Lawmakers discuss Latino education gap
Hispanic students face an uphill battle in entering and succeeding in secondary education, according to lawmakers and experts attending an event hosted Tuesday by Excelencia in Education, Gallup and The Hill.
Gaps in achievements between Latino and white students have come to the forefront with the No Child Left Behind law, said Sen. Michael Bennet (D-Colo.).
“One very important positive occurred as a result of that legislation, which was hated by so many people for so long. The positive is that it forced America to at least grapple with the huge achievement gaps that exist in American public education between kids living in poverty and other kids, between kids of color, including Latino students, and Anglo students,” he said.
Those gaps, argued Rep. Joaquin Castro (D-Texas), are heightened by the fact that many Latino students come from underserved schools, but also because they don’t receive adequate guidance at higher levels.
“We’ve conflated two issues, I think, that we have to untie. Over the years, we’ve talked about getting students college-ready, for example,” said Castro. “It doesn’t really speak to building an infrastructure so that you have college advisers and counselors there to help guide students to college.”
Rep. Will Hurd (R-Texas) said schools need to provide that guidance, especially for underprivileged students who may not find it at home.
“I don’t think you can start early enough, is the reality. And the fact that you still have so many young men and women who don’t have anybody in their life that may have gone to college or know what it’s like in order to be successful,” said Hurd.
The guidance process is tricky, as counselors have to navigate a fine line between serving the students’ future economic interests and not suppressing their personal aspirations.
“I don’t think everybody needs a four-year degree, but I do think that we have to be very careful not to repress a desire to get a four-year degree,” said Diana Natalicio, president of the University of Texas at El Paso, which has 80 percent Latino enrollment.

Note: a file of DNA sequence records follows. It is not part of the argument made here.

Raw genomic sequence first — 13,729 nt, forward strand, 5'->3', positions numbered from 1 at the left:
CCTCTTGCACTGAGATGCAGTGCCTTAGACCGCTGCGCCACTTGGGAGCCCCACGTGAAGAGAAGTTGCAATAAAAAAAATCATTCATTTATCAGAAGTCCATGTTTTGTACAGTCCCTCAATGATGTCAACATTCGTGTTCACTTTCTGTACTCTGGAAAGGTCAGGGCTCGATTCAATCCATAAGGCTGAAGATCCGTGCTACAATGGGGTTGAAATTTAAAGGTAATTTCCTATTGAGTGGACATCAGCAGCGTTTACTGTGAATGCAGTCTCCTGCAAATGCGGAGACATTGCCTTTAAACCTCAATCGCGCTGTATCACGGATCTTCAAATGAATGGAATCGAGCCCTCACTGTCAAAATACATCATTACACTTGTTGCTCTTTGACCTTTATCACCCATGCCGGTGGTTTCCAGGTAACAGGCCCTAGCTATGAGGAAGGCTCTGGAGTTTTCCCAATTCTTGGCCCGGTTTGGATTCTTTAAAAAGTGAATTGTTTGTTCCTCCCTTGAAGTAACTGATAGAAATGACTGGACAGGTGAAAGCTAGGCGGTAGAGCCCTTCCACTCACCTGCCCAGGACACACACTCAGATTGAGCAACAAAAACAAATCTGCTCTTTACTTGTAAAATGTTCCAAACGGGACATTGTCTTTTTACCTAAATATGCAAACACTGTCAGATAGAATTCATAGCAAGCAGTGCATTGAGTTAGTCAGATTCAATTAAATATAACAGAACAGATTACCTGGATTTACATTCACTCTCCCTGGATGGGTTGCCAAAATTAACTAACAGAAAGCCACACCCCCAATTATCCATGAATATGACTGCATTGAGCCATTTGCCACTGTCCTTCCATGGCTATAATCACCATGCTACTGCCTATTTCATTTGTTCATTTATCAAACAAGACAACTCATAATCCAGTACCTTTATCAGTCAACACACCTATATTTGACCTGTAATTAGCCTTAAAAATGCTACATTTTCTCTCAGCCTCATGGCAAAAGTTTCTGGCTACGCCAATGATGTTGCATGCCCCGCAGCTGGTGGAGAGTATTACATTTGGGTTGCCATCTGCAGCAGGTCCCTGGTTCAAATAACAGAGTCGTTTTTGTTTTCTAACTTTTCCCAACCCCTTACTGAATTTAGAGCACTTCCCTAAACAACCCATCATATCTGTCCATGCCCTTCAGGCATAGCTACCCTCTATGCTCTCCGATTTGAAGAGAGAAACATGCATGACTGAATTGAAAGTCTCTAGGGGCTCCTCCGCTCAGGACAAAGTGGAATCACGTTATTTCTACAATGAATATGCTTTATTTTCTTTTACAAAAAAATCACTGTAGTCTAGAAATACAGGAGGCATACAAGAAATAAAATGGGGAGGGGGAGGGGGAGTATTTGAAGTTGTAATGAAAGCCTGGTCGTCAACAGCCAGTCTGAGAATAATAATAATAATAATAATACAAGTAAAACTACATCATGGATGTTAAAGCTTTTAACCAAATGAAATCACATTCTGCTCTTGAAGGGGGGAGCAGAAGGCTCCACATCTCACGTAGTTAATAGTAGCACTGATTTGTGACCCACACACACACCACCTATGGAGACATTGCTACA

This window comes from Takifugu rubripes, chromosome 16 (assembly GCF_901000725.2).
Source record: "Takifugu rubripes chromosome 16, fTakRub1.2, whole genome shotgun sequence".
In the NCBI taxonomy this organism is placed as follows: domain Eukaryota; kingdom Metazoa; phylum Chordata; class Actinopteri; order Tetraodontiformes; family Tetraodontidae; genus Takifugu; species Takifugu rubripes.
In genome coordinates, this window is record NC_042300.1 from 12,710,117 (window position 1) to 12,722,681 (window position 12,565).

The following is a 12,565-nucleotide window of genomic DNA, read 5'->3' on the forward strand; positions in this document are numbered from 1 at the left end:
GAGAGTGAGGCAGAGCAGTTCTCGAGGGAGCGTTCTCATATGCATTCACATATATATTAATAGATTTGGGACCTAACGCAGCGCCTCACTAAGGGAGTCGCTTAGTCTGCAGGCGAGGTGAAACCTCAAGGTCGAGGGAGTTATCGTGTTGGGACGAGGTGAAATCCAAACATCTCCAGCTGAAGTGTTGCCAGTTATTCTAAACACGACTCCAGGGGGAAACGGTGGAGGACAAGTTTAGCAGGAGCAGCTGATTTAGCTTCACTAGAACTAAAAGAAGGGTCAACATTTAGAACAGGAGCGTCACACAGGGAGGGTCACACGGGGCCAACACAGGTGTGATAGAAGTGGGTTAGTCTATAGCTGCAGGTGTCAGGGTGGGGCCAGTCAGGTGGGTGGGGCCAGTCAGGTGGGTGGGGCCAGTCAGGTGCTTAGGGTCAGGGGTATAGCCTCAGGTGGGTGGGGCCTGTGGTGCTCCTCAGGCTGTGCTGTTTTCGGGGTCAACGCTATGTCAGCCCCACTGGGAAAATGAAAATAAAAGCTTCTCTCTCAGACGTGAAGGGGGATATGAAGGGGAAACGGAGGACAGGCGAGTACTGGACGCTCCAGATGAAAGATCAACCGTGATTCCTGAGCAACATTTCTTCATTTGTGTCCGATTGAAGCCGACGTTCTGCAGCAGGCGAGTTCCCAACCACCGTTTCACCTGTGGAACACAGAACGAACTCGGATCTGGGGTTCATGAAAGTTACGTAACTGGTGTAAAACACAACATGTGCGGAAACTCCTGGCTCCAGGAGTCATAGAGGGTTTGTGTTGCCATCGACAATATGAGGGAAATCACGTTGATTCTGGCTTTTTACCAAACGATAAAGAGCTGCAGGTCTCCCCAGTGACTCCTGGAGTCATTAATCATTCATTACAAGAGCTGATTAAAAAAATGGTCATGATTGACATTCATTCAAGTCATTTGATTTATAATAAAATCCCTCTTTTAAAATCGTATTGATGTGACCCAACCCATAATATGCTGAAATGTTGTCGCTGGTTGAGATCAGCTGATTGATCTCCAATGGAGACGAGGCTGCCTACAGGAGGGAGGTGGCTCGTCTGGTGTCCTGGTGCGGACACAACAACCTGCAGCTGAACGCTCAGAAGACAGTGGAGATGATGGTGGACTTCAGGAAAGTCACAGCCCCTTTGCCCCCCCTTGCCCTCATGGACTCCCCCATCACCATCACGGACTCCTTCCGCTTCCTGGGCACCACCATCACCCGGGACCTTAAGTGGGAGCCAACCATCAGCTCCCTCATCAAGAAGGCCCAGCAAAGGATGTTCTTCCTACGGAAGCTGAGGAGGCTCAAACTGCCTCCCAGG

Natalicio added that vocational studies provide a realistic alternative to four-year degrees, but it’s important to avoid channeling students toward those programs based solely on their economic situation.
“That’s a consolation prize. If the student wants to get a Ph.D. in neuroscience, you just have to encourage those high aspirations and I think that for far too long, there has been a tendency to track low-income students, whatever their ethnicity, into these vocational programs,” she said.
Also holding back educational achievements are outdated measures of success, like high school graduation rates.
“The reality is that the high school credential was your ticket to the middle class 20 years ago; it’s your ticket to poverty today,” said Madeline Pumariaega, the chancellor of the Florida College System.
That often forces underprivileged students with high academic aspirations to choose between taking on expensive student loans and starting their university education through community colleges.
Community colleges are often underfunded, but they provide access to higher education.
“The [community college] funding per student is less than what the vocational schools are being funded in the State of Massachusetts. And that’s our challenge,” said Carlos Santiago, commissioner of the Massachusetts Department of Higher Education.
By contrast, Madeline Pumariega, chancellor of the Florida College System, said the Florida community college funding model is yielding positive results, as their funding system relies on new ways to measure success.
For instance, the Florida system recognizes that not all students will finish two-year programs within three years, as they juggle work and school. So the system focused on retention, rather than completion within that time frame, as a better indicator to decide funding for the schools.
“What I would hope is that we don’t use performance incentive funding punitively,” said Pumariega.
Castro said Hispanic students should see student loans as an investment.
“Anybody that’s carrying student debt knows that there’s this fear that you’re going to be unemployed and not be able to pay back a loan,” he said. “But at the same time, you have to understand that just as you would buy a car, or a house, or something else, that it’s an investment in your future.”